“The primary subject-matter of political science,” wrote Burnham, “is the struggle for social power in its diverse open and concealed forms.” Take whatever slogan from the recent presidential campaign you like. The text was: I am noble and good. The subtext was: Give the power to me!
We will never understand politics if we take men’s words at face value. Forget about the high-minded words. Look at the deeds! This is why Russia’s open declarations of surrender at the end of the Cold War were meaningless. While declaring that Russia had become a democracy, the communists continued to rule the country and to modernize the country’s nuclear strike forces. The words meant nothing; the deeds signified everything.
There is another point that Burnham brings forward that needs to be mentioned. He wrote that “logical or rational action plays a relatively minor part in political and social change.” This statement, no doubt, will shock most American readers. It is widely and erroneously believed that people rationally work out everything they do. But in everyday life this is not so. Look at your own daily life. Rational behavior is only a small part of what you do, though we incorrectly assign it a dominant role. In other words, we flatter ourselves. We imagine that our actions are more rational than they are. “For the most part,” wrote Burnham, “it is a delusion to believe that in social life men take deliberate steps to achieve consciously held goals.”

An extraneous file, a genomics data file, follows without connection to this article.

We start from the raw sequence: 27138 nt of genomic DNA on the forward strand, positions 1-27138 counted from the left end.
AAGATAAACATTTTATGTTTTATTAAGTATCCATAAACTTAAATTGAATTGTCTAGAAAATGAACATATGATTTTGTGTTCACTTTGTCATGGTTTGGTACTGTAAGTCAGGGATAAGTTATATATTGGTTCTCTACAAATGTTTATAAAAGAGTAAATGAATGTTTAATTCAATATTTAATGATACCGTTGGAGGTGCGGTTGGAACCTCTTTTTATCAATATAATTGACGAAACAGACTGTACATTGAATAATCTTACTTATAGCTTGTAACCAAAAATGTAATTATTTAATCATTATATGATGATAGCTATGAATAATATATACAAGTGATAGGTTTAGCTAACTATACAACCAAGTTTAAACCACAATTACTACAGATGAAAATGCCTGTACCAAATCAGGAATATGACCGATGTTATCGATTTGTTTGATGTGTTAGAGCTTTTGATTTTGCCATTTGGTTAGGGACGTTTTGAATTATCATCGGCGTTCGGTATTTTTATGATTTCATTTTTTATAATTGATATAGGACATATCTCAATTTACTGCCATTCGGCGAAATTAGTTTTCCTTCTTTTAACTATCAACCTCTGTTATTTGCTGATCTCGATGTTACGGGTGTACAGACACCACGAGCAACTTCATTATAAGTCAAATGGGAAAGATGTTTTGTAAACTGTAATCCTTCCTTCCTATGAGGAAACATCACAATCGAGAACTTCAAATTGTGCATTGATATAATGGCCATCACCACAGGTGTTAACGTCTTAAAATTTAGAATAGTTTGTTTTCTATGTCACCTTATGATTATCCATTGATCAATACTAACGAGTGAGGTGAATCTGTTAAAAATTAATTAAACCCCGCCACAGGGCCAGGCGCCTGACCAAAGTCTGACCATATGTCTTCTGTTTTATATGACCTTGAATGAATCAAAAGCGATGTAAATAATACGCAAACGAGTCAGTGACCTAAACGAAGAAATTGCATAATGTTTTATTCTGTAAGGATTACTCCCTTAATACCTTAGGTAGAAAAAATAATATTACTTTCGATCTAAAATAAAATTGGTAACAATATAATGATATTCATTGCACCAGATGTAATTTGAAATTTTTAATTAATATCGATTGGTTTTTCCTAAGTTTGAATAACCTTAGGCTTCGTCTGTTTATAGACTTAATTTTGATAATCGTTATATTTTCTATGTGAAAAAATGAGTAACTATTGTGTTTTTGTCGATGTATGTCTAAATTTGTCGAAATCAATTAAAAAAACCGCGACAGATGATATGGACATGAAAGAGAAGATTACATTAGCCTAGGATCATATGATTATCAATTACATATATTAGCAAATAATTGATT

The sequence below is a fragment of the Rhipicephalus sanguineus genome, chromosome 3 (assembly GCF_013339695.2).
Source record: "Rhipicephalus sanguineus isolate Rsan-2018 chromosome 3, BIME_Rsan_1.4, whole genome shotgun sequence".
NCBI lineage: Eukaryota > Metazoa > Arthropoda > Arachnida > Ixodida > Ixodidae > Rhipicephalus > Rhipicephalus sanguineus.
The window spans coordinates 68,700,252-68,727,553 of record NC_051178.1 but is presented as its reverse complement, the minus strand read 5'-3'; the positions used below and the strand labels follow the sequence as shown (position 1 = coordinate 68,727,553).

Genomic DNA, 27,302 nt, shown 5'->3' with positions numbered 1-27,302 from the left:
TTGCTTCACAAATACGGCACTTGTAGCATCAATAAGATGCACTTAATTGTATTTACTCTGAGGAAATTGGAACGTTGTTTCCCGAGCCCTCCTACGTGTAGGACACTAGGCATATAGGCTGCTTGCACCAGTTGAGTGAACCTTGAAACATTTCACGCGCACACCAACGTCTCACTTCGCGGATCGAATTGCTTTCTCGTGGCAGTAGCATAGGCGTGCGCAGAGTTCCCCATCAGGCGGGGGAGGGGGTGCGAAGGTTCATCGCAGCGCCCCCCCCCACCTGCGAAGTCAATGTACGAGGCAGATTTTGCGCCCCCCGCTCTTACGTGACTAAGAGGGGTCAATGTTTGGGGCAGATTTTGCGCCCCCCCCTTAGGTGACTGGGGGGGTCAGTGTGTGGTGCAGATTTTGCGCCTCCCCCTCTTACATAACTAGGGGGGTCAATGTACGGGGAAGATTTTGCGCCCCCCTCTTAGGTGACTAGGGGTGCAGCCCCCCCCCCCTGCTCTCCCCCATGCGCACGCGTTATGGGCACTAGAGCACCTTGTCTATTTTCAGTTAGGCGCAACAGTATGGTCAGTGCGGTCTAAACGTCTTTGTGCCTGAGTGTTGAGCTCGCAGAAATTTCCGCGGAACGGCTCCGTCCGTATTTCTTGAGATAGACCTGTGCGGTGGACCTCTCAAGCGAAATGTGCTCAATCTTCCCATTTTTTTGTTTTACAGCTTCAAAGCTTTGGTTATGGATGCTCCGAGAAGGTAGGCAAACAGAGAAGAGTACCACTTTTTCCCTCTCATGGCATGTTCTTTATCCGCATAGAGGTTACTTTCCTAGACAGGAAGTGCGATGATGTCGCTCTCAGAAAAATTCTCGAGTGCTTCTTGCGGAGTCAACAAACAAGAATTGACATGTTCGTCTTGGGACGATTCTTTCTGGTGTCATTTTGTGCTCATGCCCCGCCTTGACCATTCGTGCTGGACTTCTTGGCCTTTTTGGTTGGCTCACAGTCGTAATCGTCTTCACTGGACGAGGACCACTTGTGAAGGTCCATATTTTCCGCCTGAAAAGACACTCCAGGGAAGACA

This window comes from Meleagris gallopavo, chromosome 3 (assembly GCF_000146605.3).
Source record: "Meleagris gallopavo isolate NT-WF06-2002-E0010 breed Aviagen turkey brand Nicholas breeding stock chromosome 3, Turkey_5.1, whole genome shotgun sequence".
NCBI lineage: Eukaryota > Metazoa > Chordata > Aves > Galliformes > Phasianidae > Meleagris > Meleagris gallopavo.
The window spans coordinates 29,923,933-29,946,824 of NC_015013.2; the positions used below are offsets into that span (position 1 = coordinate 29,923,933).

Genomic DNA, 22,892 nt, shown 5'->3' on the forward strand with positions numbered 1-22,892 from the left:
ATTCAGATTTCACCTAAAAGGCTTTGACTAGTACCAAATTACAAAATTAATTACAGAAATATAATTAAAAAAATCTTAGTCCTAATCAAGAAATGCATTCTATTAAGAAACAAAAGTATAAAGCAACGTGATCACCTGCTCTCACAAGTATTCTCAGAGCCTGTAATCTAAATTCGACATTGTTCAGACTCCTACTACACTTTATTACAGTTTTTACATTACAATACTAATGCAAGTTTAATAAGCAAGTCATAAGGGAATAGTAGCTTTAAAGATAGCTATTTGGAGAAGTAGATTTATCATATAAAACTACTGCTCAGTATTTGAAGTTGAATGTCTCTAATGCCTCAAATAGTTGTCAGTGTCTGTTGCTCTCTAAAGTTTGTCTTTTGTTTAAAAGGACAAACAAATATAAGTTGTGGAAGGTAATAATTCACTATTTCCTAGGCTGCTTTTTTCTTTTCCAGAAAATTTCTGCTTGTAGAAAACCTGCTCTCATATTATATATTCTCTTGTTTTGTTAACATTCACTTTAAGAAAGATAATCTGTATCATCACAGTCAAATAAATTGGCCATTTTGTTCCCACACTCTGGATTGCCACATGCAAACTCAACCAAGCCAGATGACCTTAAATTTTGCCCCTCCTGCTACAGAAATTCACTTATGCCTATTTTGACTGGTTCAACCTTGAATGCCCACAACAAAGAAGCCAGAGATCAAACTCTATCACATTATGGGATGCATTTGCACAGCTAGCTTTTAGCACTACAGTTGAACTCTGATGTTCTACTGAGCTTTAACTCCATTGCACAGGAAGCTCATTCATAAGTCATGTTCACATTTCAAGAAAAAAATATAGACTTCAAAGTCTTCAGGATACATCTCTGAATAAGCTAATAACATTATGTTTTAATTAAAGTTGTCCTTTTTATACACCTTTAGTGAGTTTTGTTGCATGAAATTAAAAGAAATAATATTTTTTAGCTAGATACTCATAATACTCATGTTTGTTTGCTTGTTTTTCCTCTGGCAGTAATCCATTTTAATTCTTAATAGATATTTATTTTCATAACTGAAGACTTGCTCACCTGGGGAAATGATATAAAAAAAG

Burnham’s book, “The Machiavellians,” should be read by all students of politics. Only by thinking and talking in a realistic way can we safeguard our power, which high-minded citizens prefer to call their “liberty.”